Populism can be a dirty word. Brexit and the election of Donald Trump have certainly given it a bad name. But rather than associating it with demagoguery and exclusion, might we better see it as a backlash against free market globalisation? Might it be harnessed as a positive force able to thrive in difficult times?This timely and persuasive book exposes the failures of globalisation: greedy banks, predatory privatisation, corporate tax avoidance and a growing underclass of temporary overseas workers. David McKnight argues that a progressive populism could address the genuine economic grievances of everyday people, without scapegoating immigrants or ethnic minorities. In fact, a progressive form of populism may be the best way of defeating the racist backlash of right-wing populism. It may also be the best way to save the planet. In a world where the super-rich get richer, one that is charged with hate-filled language as people look for someone else to blame, the case for progressive populism must be heard. This important book helps give it voice.
"Populism is central to current debates about politics, from radical right parties in Europe to left-wing presidents in Latin America to the Tea Party in the United States. But populism is also one of the most contested concepts in the social sciences. This book offers a timely and wide-ranging guide to understanding populism both in theory and practice, highlighting its relevance for the contemporary political debate"--
"Populism is a central concept in the current media debates about politics and elections. However, like most political buzzwords, the term often floats from one meaning to another, and both social scientists and journalists use it to denote diverse phenomena. What is populism really? Who are the populist leaders? And what is the relationship between populism and democracy? This book answers these questions in a simple and persuasive way, offering a swift guide to populism in theory and practice. Cas Mudde and Cristóbal Rovera Kaltwasser present populism as an ideology that divides society into two antagonistic camps, the "pure people" versus the "corrupt elite," and that privileges the general will of the people above all else. They illustrate the practical power of this ideology through a survey of representative populist movements of the modern era: European right-wing parties, left-wing presidents in Latin America, and the Tea Party movement in the United States. The authors delve into the ambivalent personalities of charismatic populist leaders such as Juan Domingo Péron, H. Ross Perot, Jean-Marie le Pen, Silvio Berlusconi, and Hugo Chávez. If the strong male leader embodies the mainstream form of populism, many resolute women, such as Eva Péron, Pauline Hanson, and Sarah Palin, have also succeeded in building a populist status, often by exploiting gendered notions of society. Although populism is ultimately part of democracy, populist movements constitute an increasing challenge to democratic politics. Comparing political trends across different countries, this compelling book debates what the long-term consequences of this challenge could be, as it turns the spotlight on the bewildering effect of populism on today's political and social life."--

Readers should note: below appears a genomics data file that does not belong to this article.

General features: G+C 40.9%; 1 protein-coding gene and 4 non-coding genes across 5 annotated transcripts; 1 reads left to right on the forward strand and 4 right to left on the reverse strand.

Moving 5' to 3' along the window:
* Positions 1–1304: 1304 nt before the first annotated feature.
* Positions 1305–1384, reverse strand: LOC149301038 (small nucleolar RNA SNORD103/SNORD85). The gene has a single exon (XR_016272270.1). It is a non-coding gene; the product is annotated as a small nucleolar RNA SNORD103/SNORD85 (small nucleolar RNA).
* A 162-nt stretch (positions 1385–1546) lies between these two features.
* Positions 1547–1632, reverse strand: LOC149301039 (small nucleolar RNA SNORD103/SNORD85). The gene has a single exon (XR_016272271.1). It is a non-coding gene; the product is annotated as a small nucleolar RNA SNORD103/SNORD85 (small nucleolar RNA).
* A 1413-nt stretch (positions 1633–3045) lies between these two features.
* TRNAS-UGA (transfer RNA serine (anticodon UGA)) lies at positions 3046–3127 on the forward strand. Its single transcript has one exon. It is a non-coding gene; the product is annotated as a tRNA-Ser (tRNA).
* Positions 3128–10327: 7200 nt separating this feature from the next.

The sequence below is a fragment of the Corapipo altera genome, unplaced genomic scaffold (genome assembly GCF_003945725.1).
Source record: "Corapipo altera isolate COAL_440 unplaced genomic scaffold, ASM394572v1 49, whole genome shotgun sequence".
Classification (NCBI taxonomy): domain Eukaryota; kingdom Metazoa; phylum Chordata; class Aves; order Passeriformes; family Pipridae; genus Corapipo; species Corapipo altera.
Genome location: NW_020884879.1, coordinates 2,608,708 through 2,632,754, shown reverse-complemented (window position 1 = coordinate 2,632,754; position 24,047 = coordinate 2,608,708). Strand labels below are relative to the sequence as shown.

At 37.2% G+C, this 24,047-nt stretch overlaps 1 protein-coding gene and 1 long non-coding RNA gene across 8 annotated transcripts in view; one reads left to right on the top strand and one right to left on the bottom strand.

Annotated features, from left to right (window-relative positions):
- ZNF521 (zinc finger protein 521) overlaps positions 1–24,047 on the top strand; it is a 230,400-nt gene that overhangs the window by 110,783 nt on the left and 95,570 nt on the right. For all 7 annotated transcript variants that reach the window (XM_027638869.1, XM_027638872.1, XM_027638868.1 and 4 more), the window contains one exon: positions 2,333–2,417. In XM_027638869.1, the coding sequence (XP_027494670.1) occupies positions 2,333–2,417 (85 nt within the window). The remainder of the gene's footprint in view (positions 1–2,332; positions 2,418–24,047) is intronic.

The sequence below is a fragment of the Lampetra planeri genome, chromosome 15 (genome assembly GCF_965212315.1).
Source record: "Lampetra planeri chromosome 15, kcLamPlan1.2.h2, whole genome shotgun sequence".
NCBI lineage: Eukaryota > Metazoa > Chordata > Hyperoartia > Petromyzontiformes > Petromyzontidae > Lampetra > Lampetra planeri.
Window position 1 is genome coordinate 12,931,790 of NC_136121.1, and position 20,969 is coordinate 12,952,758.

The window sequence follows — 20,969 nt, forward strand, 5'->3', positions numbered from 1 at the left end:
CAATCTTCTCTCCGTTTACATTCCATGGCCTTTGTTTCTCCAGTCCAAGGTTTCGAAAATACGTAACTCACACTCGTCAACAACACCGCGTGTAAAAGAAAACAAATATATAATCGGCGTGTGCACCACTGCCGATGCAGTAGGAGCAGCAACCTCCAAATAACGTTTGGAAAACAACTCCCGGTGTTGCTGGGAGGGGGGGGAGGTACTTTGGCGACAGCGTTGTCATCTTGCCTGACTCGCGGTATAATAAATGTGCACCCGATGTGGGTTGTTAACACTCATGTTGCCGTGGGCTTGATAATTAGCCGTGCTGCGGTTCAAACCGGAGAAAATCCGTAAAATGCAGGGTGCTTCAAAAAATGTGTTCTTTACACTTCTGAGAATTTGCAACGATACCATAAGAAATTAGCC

In their pursuit of being elected, politicians might not provide their constituents with independent viewpoints, but just try to outguess popular opinion. Although rational voters see through such populism, candidates can not resist resorting to it when the spoils of office are too large. For an intermediate parameter range, both populism and its opposite, “candor”, can be sustained as equilibria. This means that the public’s trust or distrust in politicians may be self-fulfilling prophecies. Importantly, the more informed politicians are about public opinion, the more likely it is that populist behavior can be avoided.
This work argues that at populism's core is a rejection of pluralism. Populists will always claim that they and they alone represent the people and their true interests. Müller also shows that, contrary to conventional wisdom, populists can govern on the basis of their claim to exclusive moral representation of the people: if populists have enough power, they will end up creating an authoritarian state that excludes all those not considered part of the proper "people." The book proposes a number of concrete strategies for how liberal democrats should best deal with populists and, in particular, how to counter their claims to speak exclusively for "the silent majority" or "the real people." - Provided by the publisher
This introductory article presents a short overview of the evolution of populism since the late-19th century forms to the most recent Western European formulas. Starting from a short conceptual inquiry, the article provides a precise analytical picture of the different changes in the form and content of populism across time and space. Previously connected with radical right formulas, the article illustrates how different new populist parties have partly embraced a left-wing program such as in the case of Podemos in Spain or La France insoumise in the French case. The last part of the article provides possible scenarios for the future. In particular, despite the recent evolutions in the Austrian, Dutch and French elections, the analysis stresses the fact that the populist mood has progressively influenced traditional politics (i.e. the topic of immigration, the search of charismatic figures, the questioning of representative democracy). The article concludes with an open question about the future of a populist from below.